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6-Nation Nuclear Talks On Iran May Restart Soon

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6-Nation Nuclear Talks On Iran May Restart Soon

Middle East

6-Nation Nuclear Talks On Iran May Restart Soon

6-Nation Nuclear Talks On Iran May Restart Soon

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  • <iframe src="" width="100%" height="290" frameborder="0" scrolling="no" title="NPR embedded audio player">
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Another round of negotiations over Iran's suspect nuclear program is tentatively set for early next month. But the United States and key European powers have yet to set a clear agenda. And there are persistent reports that Iran's uranium enrichment program has run into trouble recently.


Iran may resume nuclear talks with a six-nation alliance next month, an alliance that includes the United States. Western analysts say U.N. sanctions, and technical problems with its nuclear program, are squeezing Iran more than its leaders care to admit.

NPR's Peter Kenyon has more.

PETER KENYON: The talks - between Iran's nuclear negotiators and representatives of the five permanent members of the U.N. Security Council, plus Germany - have been dormant for more than a year. Even as the suggested date approaches, the agenda remains murky. The main thing the Obama administration wants to talk about - Iran's continued enrichment of uranium - is not a topic Iranian officials say they care to discuss.

Recent news is focused on problems hampering Iran's enrichment program. A computer worm named Stuxnet was reported, apparently designed to target centrifuges like the ones Iran uses. Then a report from the International Atomic Energy Agency noted that thousands of centrifuges had been abruptly taken offline for a short time.

Analysts speculated that the computer malware may have played a role in this, although Iran's nuclear chief denied it.

Mark Fitzpatrick, senior fellow for nonproliferation at the International Institute for Strategic Studies in London, said in an interview before the IAEA report became public that there could be a number of reasons for the problems with the centrifuges. But the evidence is strong that the pace and efficiency of enrichment has suffered.

Mr. MARK FITZPATRICK (Senior Fellow for Nonproliferation, International Institute for Strategic Studies in London): Well, certainly, Iran's enrichment program has been encountering difficulties. Why, exactly, this is, is not clear. But the machines are continuing to break down.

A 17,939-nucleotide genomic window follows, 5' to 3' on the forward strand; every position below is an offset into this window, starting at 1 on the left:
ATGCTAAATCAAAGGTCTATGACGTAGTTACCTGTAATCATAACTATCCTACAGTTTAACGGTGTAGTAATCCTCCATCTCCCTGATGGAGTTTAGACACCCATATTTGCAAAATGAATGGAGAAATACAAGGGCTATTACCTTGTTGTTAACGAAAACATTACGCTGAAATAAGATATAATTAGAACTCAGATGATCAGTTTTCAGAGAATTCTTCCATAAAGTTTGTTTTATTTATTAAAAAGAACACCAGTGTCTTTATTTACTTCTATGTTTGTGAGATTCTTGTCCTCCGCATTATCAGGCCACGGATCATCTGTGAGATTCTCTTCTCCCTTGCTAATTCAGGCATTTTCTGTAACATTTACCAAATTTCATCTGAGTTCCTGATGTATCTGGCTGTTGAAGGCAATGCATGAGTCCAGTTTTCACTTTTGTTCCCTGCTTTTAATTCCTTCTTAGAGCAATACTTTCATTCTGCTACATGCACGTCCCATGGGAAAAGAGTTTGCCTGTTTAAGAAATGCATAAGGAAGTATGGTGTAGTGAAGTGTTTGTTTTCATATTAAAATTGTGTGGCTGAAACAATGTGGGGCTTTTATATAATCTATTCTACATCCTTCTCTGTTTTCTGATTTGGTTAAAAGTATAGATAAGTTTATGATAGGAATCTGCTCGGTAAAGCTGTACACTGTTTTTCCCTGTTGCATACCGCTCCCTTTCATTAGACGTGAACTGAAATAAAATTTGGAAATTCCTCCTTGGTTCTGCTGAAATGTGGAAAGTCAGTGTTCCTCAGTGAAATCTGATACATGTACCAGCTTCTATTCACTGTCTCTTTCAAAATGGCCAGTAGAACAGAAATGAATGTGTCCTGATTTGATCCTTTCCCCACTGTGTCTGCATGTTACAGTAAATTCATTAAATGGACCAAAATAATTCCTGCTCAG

KENYON: International negotiators have sought to convince Iran to give up the bulk of its enriched uranium in exchange for fuel rods produced elsewhere, that would power a medical research reactor in Tehran.

Fitzpatrick says the reason last year's fuel swap proposal is no longer appealing is that despite the setbacks, Iran's stockpile of low-enriched uranium keeps growing all the time.

Mr. FITZPATRICK: You know, the long and short of it is when Iran boasts of tremendous progress in their program, that's just not the case. When some of us would like to hope that the program is becoming hopelessly mired in problems, that's not the case, either. It's bumbling along, continuing to increase the stockpile of low-enriched uranium at over 100 kilograms a month.

KENYON: At that pace, many analysts believe there's more time for diplomacy than had previously been thought. But to date, there's been no evidence that the U.S. or its allies have come up with a diplomatic approach other than the pressure of sanctions, and the threat of military force.

Istanbul-based analyst Alptekin Dursunoglu says the debate inside Iran reveals unhappiness with President Mahmoud Ahmadinejad's behavior. But that, he says, is outweighed by Iranian resentment at the heavy-handed negotiating style of the West over a nuclear program that has support across the political spectrum.

Mr. ALPTEKIN DURSUNOGLU (Analyst): (Through translator) Iran is willing to sit down with Western powers within the framework of the nonproliferation treaty. But Iran is saying: Do not come to us with the sole option that we stop all enrichment just because you have some sort of worries. Because frankly, those worries are of no concern to us, and we don't believe they're grounded in reality.

KENYON: But while Iranians believe their nuclear program should be presumed innocent until proved otherwise, Western powers - and to varying degrees, Russia, China and India - argue that it's up to Tehran to prove a negative, that it is not working to acquire a nuclear weapon.

Analysts say based on the public comments to date, that gap is likely to remain unbridged for some time to come.

Peter Kenyon, NPR News, Istanbul.

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